Wednesday, July 29, 2009

Durable Damaged Goods

The 'Helicopter Economics Investing Guide' is meant to help educate people on how to make profitable investing choices in the current economic environment. In addition to the term helicopter economics, we have also coined the term, helicopternomics, to describe the current monetary and fiscal policies of the U.S. government and to update the old-fashioned term wheelbarrow economics.

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The June Durable Goods Report was released this morning and the number fell 2.5%. The Bloomberg headline for the report was "U.S. Durable Goods Orders, Excluding Cars and Planes, Unexpectedly Advance". There you have it, once you remove the bad components of some report, it's actually bullish! Unfortunately, things are only bullish in Never Never Land and not in Reality Land where those of us who don't work in government agencies or for the mainstream media have to live. Attempts to mute the stock market reaction to the report obviously came directly from the Federal Reserve. Media articles stated that an unnamed top official (now who could that be) said the U.S. economy is likely to see moderate growth in the second half of 2009, as signs grow that the recent severe contraction is waning. If this happens, it will be one of the Fed's first accurate predictions in over two years.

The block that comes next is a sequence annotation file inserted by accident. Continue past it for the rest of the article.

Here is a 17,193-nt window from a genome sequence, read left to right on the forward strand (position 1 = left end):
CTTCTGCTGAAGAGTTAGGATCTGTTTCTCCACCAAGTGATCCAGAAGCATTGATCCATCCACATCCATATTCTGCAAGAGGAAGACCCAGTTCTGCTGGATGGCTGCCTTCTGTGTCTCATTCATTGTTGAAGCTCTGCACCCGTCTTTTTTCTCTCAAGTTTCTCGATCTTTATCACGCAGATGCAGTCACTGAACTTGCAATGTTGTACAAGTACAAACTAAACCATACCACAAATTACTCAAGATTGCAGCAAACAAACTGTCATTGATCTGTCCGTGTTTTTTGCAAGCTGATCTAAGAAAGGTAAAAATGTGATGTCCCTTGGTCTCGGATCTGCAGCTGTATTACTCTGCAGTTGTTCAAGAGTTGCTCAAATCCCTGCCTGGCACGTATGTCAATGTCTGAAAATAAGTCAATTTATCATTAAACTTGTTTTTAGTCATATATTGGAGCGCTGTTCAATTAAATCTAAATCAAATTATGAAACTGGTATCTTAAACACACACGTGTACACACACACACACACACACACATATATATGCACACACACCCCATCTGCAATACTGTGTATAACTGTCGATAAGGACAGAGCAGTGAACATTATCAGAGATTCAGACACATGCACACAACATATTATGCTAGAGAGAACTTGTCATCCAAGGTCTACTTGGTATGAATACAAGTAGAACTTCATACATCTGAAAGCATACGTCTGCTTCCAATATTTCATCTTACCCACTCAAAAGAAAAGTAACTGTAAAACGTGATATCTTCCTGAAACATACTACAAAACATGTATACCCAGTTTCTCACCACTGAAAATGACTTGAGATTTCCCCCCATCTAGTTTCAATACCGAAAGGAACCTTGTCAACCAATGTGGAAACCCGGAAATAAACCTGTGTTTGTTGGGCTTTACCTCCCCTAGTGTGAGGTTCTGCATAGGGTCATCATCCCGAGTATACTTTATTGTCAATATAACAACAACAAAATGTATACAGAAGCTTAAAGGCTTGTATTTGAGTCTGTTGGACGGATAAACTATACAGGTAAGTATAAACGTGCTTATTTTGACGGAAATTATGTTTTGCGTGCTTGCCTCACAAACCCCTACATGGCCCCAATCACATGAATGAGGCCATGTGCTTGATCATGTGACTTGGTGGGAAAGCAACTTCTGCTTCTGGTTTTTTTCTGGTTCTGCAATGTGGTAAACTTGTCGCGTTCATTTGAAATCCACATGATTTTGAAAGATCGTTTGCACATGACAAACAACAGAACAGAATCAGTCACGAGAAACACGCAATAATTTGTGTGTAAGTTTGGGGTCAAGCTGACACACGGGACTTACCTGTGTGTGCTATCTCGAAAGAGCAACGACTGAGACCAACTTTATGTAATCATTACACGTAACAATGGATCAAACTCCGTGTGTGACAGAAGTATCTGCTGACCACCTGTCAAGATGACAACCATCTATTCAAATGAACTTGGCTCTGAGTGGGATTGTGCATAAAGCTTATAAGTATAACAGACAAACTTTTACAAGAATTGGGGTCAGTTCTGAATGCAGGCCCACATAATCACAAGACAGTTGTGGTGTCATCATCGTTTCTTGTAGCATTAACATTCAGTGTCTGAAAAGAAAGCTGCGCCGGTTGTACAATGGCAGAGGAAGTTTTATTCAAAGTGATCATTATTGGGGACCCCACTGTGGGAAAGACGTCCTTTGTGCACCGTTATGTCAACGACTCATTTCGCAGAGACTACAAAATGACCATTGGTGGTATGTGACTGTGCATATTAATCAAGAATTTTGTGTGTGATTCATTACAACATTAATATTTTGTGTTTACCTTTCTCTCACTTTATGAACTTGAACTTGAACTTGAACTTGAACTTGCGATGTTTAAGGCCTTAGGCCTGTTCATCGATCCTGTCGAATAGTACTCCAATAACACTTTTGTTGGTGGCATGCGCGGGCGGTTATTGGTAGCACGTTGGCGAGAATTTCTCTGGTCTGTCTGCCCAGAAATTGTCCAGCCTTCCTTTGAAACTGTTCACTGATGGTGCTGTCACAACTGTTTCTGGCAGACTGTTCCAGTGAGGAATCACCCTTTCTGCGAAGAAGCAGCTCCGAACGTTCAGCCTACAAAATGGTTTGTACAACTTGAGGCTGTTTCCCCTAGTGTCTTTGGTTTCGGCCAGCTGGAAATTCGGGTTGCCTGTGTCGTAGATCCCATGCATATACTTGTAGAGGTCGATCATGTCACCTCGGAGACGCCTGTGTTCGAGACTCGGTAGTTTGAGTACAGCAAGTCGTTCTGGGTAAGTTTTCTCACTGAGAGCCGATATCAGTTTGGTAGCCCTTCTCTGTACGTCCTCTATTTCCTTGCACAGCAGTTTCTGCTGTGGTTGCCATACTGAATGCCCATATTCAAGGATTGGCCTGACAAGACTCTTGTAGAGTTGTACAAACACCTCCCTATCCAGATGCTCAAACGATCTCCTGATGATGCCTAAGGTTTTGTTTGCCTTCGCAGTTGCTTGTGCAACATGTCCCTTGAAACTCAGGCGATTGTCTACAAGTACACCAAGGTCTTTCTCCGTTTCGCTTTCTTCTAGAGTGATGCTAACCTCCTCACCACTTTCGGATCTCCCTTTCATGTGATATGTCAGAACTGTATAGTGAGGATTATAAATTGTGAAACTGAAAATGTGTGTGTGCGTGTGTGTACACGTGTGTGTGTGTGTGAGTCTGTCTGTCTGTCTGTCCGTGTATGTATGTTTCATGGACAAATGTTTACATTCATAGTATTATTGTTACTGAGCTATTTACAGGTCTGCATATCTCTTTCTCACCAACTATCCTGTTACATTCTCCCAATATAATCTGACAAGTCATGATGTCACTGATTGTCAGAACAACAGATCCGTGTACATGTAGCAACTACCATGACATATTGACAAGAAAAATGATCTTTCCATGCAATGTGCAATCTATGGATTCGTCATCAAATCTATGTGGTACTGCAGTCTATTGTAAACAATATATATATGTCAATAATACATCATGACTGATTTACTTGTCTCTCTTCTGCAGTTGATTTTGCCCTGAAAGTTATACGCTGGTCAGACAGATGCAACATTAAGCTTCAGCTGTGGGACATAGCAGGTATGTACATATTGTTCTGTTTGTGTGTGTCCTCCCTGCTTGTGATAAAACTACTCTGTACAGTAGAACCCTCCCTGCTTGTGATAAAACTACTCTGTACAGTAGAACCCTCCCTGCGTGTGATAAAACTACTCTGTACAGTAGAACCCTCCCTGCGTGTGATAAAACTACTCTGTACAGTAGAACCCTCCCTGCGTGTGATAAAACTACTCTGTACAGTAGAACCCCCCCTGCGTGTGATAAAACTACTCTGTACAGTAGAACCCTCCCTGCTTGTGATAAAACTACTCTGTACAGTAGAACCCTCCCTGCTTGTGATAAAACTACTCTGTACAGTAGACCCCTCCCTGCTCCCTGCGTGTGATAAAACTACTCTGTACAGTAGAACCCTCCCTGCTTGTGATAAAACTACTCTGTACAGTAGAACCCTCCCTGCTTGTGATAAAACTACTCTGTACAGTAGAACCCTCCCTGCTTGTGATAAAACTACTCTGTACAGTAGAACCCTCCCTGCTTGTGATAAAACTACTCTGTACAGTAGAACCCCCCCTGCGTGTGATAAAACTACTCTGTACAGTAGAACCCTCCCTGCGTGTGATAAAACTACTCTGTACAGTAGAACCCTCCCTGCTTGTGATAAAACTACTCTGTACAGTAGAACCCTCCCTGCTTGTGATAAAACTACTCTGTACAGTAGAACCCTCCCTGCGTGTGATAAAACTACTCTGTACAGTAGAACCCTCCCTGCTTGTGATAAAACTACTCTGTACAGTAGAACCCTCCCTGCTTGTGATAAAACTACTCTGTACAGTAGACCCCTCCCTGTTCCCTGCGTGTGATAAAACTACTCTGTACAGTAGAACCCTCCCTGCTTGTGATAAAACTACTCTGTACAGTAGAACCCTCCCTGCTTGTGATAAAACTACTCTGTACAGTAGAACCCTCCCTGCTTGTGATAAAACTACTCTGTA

Too much attention shouldn't be paid to one Durable Goods Report, the numbers are highly volatile and the government has little idea what they really are as is. A fall of 12.8% in transportation damaged the numbers. Surprisingly, car sales were down very little (you should be suspicious of that number). The star component was orders for primary metals, which rose 8.9%. The most important number was shipments, which fell 0.2% for a record eleventh straight monthly decline. Yeah, that certainly looks bullish.

There are still some shoes to drop for the economy with commercial real estate being at the top of the list. Fed Governor Janet Yellen admitted to this in a talk yesterday. She also said, "Concern that the massive federal budget deficit will cause inflation is misplaced, deficits don't cause inflation". But she did admit that they can cause higher interest rates, with the implication that this is somehow not related to higher inflation (it was not reported if the audience was doubled over with laughter by that point). Of course, the U.S. is printing money to pay for the deficits and this unquestionably causes inflation. Yellen didn't discuss that rather unpleasant topic and may have even denied that that was the case as well. She did mention she thought core inflation would under 2% for years to come. Yellen is quite possibly the dullest member of the Fed (the competition is strong, so this would be some honor).

News that just crossed the wires indicates that the Fed bought 2.99 billion in treasuries so far this morning. This is with printed money. By the end of the week, the amount is likely to be a lot higher. But, don't worry, this is not going to cause inflation - in Never Never Land that is, in Reality Land there's going to be a lot of problems.

NEXT: Oil Update - EIA, CFTC, and USD

Daryl Montgomery
Organizer,New York Investing meetup

This posting is editorial opinion. Like all other postings for this blog, there is no intention to endorse the purchase or sale of any security.

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